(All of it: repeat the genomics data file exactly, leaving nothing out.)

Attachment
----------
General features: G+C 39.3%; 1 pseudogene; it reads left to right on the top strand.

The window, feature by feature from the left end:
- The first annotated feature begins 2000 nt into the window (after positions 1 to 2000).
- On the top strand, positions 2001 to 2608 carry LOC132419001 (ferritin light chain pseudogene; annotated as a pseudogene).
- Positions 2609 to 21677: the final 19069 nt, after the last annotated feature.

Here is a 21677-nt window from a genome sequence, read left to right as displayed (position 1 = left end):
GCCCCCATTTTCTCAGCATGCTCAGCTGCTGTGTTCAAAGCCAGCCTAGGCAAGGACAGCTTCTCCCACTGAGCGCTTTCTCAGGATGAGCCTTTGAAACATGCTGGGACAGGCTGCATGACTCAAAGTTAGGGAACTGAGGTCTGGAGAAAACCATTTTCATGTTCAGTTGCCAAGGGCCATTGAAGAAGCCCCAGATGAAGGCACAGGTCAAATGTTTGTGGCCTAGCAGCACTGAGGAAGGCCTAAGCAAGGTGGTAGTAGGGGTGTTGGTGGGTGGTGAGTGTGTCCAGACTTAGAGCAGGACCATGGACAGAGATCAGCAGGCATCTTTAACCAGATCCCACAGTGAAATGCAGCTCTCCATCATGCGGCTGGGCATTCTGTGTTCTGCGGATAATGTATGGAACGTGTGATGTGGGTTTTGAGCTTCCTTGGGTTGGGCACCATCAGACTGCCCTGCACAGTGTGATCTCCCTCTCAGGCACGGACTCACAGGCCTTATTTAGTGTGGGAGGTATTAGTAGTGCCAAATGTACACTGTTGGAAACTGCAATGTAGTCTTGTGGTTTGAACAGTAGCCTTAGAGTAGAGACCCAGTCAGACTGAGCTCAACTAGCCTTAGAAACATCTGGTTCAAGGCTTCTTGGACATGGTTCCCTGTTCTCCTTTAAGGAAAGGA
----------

General features: G+C 39.3%; 1 pseudogene; it reads left to right on the top strand.

The window, feature by feature from the left end:
- The first annotated feature begins 2000 nt into the window (after positions 1 to 2000).
- On the top strand, positions 2001 to 2608 carry LOC132419001 (ferritin light chain pseudogene; annotated as a pseudogene).
- Positions 2609 to 21677: the final 19069 nt, after the last annotated feature.

Here is a 21677-nt window from a genome sequence, read left to right as displayed (position 1 = left end):
GCCCCCATTTTCTCAGCATGCTCAGCTGCTGTGTTCAAAGCCAGCCTAGGCAAGGACAGCTTCTCCCACTGAGCGCTTTCTCAGGATGAGCCTTTGAAACATGCTGGGACAGGCTGCATGACTCAAAGTTAGGGAACTGAGGTCTGGAGAAAACCATTTTCATGTTCAGTTGCCAAGGGCCATTGAAGAAGCCCCAGATGAAGGCACAGGTCAAATGTTTGTGGCCTAGCAGCACTGAGGAAGGCCTAAGCAAGGTGGTAGTAGGGGTGTTGGTGGGTGGTGAGTGTGTCCAGACTTAGAGCAGGACCATGGACAGAGATCAGCAGGCATCTTTAACCAGATCCCACAGTGAAATGCAGCTCTCCATCATGCGGCTGGGCATTCTGTGTTCTGCGGATAATGTATGGAACGTGTGATGTGGGTTTTGAGCTTCCTTGGGTTGGGCACCATCAGACTGCCCTGCACAGTGTGATCTCCCTCTCAGGCACGGACTCACAGGCCTTATTTAGTGTGGGAGGTATTAGTAGTGCCAAATGTACACTGTTGGAAACTGCAATGTAGTCTTGTGGTTTGAACAGTAGCCTTAGAGTAGAGACCCAGTCAGACTGAGCTCAACTAGCCTTAGAAACATCTGGTTCAAGGCTTCTTGGACATGGTTCCCTGTTCTCCTTTAAGGAAAGGA